“It is well settled by this Court in catena of judgments including the cases of Union of India v. Prafulla Samal, (1979) 3 SCC 4; Dilawar Babu v. State of Maharashtra (2002) 2 SCC 135 Sajjan Kumar v. CBI (2010) 9 SCC 368; State v. A. Arun Kumar (2015) 2 SCC 417; Sonu Gupta v. Deepak Gupta (2015) 3 SCC 424; State of Orissa v. Debendra Nath Padhi (2003) 2 SCC 711; Niranjan Singh Karam Singh Punjabi etc. v. Jitendra Bhimraj Bijjayya (1990) 4 SCC 76 and Superintendent & Remembrancer of Legal Affairs, West Bengal v. Anil Kumar Bhunja (1979) 4 SCC 274 that the Judge while considering the question of framing charge Under Section 227 of the Code in sessions cases (which is akin to Section 239 Code of Criminal Procedure pertaining to warrant cases) has the undoubted power to sift and weigh the evidence for the limited purpose of finding out whether or not a prima facie case against the Accused has been made out; where the material placed before the Court disclose grave suspicion against the Accused which has not been properly explained, the Court will be fully justified in framing the charge; by and large if two views are equally possible and the Judge is satisfied that the evidence produced before him while giving rise to some suspicion but not grave suspicion against the Accused, he will be fully within his rights to discharge the Accused. The Judge cannot act merely as a Post Office or a mouth-piece of the prosecution, but has to consider the broad probabilities of the case, the total effect of the statements and the documents produced before the Court, any basic infirmities appearing in the case and so on. This however does not mean that the Judge should make a roving enquiry into the pros and cons of the matter and weigh the materials as if he was conducting a trial.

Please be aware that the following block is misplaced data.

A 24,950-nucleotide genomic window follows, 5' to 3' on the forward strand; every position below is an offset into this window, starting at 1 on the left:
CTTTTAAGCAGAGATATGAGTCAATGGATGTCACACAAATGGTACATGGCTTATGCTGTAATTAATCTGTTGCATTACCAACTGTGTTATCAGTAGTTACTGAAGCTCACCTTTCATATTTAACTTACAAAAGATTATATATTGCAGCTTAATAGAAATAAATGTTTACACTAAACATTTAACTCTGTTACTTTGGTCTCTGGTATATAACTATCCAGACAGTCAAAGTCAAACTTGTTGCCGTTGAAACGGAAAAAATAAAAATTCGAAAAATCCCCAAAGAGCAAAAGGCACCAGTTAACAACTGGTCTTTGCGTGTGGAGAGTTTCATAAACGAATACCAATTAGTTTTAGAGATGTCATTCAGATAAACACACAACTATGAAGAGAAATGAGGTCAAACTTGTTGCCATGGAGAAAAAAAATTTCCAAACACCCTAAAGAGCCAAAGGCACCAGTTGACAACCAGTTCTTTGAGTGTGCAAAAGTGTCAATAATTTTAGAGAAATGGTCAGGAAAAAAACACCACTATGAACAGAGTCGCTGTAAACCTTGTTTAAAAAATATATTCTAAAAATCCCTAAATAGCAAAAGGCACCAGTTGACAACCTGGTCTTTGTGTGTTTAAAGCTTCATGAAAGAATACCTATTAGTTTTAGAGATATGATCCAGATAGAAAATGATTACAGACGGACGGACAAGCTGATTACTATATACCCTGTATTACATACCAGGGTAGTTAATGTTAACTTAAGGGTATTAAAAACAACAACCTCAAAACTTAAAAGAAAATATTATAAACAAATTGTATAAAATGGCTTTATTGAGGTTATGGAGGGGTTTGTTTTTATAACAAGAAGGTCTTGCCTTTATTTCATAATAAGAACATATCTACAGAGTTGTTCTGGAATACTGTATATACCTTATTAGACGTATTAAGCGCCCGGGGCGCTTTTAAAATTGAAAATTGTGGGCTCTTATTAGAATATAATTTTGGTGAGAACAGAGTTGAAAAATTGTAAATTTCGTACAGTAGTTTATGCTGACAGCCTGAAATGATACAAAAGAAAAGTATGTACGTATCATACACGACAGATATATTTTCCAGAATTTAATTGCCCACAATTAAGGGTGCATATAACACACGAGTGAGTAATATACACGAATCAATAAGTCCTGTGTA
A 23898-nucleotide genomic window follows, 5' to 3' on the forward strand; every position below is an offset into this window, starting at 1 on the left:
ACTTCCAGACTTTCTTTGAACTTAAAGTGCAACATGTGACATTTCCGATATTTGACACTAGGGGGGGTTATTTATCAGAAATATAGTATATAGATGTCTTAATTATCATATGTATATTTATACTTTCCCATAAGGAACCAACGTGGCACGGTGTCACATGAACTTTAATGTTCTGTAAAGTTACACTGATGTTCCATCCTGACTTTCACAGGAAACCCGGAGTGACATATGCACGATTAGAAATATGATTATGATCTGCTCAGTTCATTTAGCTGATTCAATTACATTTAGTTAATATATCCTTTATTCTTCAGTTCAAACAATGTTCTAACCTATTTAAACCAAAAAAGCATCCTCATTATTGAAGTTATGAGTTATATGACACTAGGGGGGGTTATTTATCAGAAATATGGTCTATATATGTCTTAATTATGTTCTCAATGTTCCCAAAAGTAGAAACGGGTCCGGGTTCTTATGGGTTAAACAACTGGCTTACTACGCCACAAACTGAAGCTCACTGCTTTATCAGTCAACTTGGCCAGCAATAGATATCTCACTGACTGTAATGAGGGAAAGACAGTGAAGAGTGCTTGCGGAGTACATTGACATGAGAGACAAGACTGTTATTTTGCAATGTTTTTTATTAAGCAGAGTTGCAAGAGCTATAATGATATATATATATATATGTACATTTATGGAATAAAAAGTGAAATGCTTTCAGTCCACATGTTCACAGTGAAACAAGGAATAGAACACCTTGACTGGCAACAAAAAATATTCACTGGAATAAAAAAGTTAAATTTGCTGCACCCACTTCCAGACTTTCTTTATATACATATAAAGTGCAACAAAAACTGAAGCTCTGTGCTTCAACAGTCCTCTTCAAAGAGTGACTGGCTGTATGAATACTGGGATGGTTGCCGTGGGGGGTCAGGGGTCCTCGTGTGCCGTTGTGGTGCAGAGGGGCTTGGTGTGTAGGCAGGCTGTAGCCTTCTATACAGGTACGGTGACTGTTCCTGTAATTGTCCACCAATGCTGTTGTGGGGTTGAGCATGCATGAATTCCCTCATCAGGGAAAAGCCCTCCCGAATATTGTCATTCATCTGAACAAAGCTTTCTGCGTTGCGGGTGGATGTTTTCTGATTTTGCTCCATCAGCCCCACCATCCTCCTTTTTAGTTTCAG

11. Accordingly, instant petition sans merit and is rejected.